Tag Archives: Niles Pond
The above photo is a lucky capture as I was actually filming the Gadwalls behind the swan. When the swan began to lift out of the water I quickly turned my attention toward it. The first two photos are the same; the first is cropped, the second uncropped so that you can see the tremendous scale of the swan’s body and wings in relation to its environment. The Mute Swan is the second heaviest waterfowl, second only to the Trumpeter Swan. In observing swans, I marvel in nature that a creature this heavy can soar majestically through the clouds and swim so gracefully through water.
Mute swans feed primarily on submerged and emergent aquatic vegetation and a small percentage of their diet also includes frogs, small fish, and insects. Because swans feed in deep water they do not compete with smaller waterfowl such as ducks. It is thought that food is made more readily available to ducks because the swans do not eat all the food they pull up. This seems logical and factual from my own observations at our local ponds and marshes. I very often see a wide range of waterfowl congenially feeding with the Mute Swans.
Note ~ Mute swans, which are a nonnative species, do compete directly for food with North American native Trumpeter Swans, in regions where Trumpeter Swans are indigenous (Trumpeter Swans are not native to Cape Ann).
For more photos, information, and video see previous GMG posts about the Mute Swan:
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While filming along the berm between Niles Pond and Brace Cove at 11:30 today, my dog Rosie had a near death experience. I was crouched down on a lower rock and Rosie was sitting on the rock above me waiting while I was photographing. Suddenly all the birds took flight. I didn’t think too much of it because that happens seemingly at random sometimes. Rosie was engrossed in watching the birds, too. I stood up and charging toward her, not ten feet away, was a coyote. Upon seeing me as I stood up, the coyote hightailed it down the path towards the scrubby, wooded area between the pond and the sand.
Niles Pond is beautiful in every season. Because of the leaves being gone from the trees, the first shot of the pond with Brace rock behind was a perspective I had never seen before and looked strange to me, like the rock had moved onto the beach and was nestled in the grasses.
Our plane was delayed 7 hours en route to Cincinnati for Christmas. Fortunately, we were able to stay in contact with the airline from home. My daughter Liv and I went for a walk along the berm dividing Brace Cove and Niles Pond while waiting to leave. As we were looking at the sun setting over Niles Pond, we by chance turned towards Brace Cove and were captivated by the vibrant colors reflected in the windows of the home on the point. Magically a Harbor Seal swam onto the scene and scootched up on the rock and he too, caught the last of the sun’s fleeting light!
A reader emailed inquiring as to where do the Niles Pond swans go during the winter months. The Niles Pond swans are Mute Swans (Cygnus olor) and they are neither mute nor migratory. They do not fly south in the true sense of a great migratory distance traveled, but do move around between bodies of water, and may move to a slightly warmer region.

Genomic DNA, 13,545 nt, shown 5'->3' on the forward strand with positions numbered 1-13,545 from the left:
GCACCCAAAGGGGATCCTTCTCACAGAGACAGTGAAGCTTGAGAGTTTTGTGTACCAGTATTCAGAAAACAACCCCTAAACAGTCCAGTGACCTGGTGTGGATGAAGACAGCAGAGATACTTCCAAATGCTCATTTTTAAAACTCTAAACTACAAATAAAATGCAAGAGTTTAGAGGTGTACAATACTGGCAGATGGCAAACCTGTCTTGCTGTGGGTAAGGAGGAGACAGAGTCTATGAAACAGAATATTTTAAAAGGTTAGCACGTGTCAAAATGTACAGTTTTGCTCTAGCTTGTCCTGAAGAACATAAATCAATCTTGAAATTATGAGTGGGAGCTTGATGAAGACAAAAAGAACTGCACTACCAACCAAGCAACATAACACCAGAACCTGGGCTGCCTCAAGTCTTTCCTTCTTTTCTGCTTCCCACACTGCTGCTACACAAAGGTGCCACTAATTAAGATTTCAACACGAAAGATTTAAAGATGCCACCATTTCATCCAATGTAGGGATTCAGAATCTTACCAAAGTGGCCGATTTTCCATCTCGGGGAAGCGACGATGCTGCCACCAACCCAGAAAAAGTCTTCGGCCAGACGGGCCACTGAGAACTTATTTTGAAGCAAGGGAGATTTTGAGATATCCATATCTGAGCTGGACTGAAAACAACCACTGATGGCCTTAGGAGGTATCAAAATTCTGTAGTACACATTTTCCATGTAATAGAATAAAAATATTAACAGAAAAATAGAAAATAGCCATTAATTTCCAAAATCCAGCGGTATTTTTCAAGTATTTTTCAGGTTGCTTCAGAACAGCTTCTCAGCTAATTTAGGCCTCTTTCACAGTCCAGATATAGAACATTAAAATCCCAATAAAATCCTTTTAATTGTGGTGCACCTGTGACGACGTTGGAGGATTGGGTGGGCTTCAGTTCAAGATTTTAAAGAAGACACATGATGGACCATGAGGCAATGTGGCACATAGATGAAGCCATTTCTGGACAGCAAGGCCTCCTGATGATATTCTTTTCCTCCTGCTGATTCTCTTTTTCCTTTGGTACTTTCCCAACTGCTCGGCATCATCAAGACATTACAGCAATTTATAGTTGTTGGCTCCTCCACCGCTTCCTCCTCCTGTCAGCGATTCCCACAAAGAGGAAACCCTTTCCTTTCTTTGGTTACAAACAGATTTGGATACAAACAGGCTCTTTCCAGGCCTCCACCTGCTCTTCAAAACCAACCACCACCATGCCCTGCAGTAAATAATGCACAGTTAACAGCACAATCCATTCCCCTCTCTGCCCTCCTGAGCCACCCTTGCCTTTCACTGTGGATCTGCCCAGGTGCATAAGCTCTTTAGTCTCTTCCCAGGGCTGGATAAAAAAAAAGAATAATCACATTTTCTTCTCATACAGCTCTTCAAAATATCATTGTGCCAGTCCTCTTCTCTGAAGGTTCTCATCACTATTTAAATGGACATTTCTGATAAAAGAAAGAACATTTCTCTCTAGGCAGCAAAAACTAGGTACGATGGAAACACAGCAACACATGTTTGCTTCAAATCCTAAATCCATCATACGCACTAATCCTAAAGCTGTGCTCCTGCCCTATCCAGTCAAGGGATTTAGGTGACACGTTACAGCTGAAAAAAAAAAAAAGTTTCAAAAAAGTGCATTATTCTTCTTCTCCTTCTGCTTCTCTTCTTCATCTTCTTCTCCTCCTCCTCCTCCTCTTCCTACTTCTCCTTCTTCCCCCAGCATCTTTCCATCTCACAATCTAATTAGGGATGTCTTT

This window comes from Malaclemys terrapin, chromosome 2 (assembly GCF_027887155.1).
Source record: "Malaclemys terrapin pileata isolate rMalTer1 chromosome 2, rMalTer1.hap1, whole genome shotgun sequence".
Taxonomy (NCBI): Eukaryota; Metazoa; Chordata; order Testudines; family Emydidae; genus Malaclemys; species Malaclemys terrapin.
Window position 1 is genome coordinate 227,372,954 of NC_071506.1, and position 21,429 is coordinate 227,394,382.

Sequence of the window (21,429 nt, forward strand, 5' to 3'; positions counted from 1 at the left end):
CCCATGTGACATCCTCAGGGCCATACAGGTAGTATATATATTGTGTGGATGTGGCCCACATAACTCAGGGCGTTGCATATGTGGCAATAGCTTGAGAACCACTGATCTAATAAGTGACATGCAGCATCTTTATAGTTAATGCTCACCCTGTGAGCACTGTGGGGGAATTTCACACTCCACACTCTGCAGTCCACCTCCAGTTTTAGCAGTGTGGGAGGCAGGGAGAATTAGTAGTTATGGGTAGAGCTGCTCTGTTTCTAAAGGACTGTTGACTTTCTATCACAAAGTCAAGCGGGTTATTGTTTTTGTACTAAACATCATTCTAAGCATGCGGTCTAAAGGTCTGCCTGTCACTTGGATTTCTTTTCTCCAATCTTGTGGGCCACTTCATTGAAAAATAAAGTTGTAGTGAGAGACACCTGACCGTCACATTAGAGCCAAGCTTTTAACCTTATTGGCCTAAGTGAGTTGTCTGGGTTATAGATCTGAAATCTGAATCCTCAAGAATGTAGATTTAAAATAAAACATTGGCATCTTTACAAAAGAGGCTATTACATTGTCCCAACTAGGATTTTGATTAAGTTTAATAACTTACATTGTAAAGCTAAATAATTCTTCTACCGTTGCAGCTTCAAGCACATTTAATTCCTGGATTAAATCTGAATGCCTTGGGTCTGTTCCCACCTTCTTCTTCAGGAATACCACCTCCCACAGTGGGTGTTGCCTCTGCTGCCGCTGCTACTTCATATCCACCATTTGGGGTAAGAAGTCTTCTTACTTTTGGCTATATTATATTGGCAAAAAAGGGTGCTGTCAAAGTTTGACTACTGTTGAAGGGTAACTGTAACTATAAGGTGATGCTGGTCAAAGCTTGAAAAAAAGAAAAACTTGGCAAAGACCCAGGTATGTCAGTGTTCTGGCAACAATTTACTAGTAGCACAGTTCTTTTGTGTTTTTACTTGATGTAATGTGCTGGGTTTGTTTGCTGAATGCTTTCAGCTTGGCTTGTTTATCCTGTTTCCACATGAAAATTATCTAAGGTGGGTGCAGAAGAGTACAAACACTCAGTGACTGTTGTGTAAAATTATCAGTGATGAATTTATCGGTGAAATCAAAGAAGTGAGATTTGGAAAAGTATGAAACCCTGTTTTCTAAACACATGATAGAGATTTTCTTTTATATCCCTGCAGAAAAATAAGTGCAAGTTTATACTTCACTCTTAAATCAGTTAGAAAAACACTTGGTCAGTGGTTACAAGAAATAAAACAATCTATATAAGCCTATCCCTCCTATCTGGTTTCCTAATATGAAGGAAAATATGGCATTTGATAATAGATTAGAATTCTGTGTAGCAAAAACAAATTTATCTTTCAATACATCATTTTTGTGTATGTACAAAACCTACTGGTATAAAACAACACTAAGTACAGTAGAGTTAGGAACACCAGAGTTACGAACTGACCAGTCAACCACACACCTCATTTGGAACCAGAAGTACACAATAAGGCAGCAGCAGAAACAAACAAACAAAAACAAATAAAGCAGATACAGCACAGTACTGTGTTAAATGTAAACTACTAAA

Mute Swans swans grunt, snort, and hiss and their wingbeats make a beautiful throbbing sound when flying. See previous GMG posts about the Niles Pond Mute Swans ~
Niles Pond is beautiful any time of year, but is particularly lovely in the fall with the swans gracing it.
Yesterday afternoon I was photographing a friend’s garden, looking west towards the very last shimmer of sunlight as it melted into the horizon. I packed up my gear and while heading home, passed the rising Harvest Moon brightly illuminating Niles Pond. Knowing my family was home hungrily waiting for dinner, I hopped out of the car and snapped away for only a brief moment, wishing I could stay but happy to to get a few photos. At this time of year, every which way you turn brings the reward of unfolding beauty.
Looks like someone is selling Niles Pond, or at least the spit of land at its shore. Anyone know what’s up with this? It would be a shame not to be able to encounter lovely flowers like this rose mallow (or swamp mallow) along the shore of Niles Pond.
Please Don’t Pick the Wildflowers ~ Thank you!
Hibiscus moscheutos, known by many common names including Swamp Rose Mallow, Swamp Mallow, Eastern Rose Mallow, and my favorite, Crimson-eyed Rose Mallow, is a wonderful perennial garden plant and when found in nature, is a wetland plant that can grow in great drifts. Hummingbirds and bees drink nectar from mallows. The flowers of Hibiscus moscheutos range is shades from pure white to deepest rose, and some have a brilliant magenta eye.
Rose Mallow was planted widely at the beginning of the previous centurey, when an awaresness developed about conserving our North American native wildflowers. You would be hard pressed perusing a home and garden publication from that era and not find a lovely illustration of Crimson-eyed Rose Mallow.
Encountered this fellow on a walk out Eastern Point beside Niles Pond. Usually pretty shy birds, he just stayed put and let me photograph him. I guess he wanted to be on GMG.
Late afternoon Monday while photographing around Niles Pond, I heard a soft rustling in the reeds nearby. I had been standing very still and was hoping it was the illusive muskrat who seems to be everywhere on the Pond, and nowhere when you have camera at the ready. Not Mr. Muskrat, but instead, Mama Mallard and her ducklings emerged.